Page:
This is an interesting introduction to a BBC article on France:
France, despite its reputation as a beacon of progressive liberalism, has been at the forefront of a burgeoning pan-European far-right movement.
France may have a reputation as a beacon of progressive liberalism, but it is in actual fact a deeply conservative country. Indeed, the French are probably more renowned for being resistant to any kind of change than for their supposed progressive credentials.
Even socially you can see it. Third-wave feminism hasn’t gained much traction in France as elsewhere; now that the demands of the first- and second-wave feminists have largely been met, French women don’t seem to be demanding special treatment and safe spaces, nor are they complaining much about a patriarchy. And unlike their sisters in the UK, Frenchwomen have refrained from adopting the worst habits of men by going out, getting blind drunk, and having indiscriminate sex up against a bin. French women still have very old fashioned ideas about how women should dress and behave, and their approach to families and children seems like a throwback to our parents’ era. France might have taken a great leap forward in 1968 or whenever it was, but they’ve been fighting tooth and nail to prevent any kind of meaningful change every since.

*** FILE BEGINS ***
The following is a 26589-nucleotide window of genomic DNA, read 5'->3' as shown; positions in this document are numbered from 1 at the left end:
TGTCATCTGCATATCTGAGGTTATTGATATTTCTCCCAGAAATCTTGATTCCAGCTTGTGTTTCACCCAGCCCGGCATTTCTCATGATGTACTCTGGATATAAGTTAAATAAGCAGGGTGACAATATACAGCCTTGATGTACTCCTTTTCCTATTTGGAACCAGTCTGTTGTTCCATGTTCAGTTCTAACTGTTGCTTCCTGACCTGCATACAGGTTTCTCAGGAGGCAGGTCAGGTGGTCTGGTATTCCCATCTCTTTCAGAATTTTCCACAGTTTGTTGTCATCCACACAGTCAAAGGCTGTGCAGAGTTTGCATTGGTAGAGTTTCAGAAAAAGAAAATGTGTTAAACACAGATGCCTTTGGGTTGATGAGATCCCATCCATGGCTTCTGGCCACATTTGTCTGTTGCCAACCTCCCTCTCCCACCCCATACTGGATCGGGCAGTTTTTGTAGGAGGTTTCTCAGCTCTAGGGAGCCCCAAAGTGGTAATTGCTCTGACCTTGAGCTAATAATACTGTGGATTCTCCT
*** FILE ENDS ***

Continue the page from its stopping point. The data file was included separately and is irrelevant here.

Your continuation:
Marine Le Pen, an anti-immigration Eurosceptic who may well top the first round of France’s presidential election on 23 April, is riding a populist insurgency that has been growing over the past 15 years.
Its themes are familiar in the era of Donald Trump and Brexit: concern for hardworking people, support for traditional values, and opposition to immigration and supranational busybodies.
Themes which ought to have been familiar to mainstream politicians for decades.
The title of this other BBC article is also revealing:
Is France’s online far right a threat to democracy?
“A threat to democracy” meaning, in this case, a threat to the soft left-liberal consensus of the political establishment.
I don’t think the BBC is going to do a very good job of covering this French election, do you?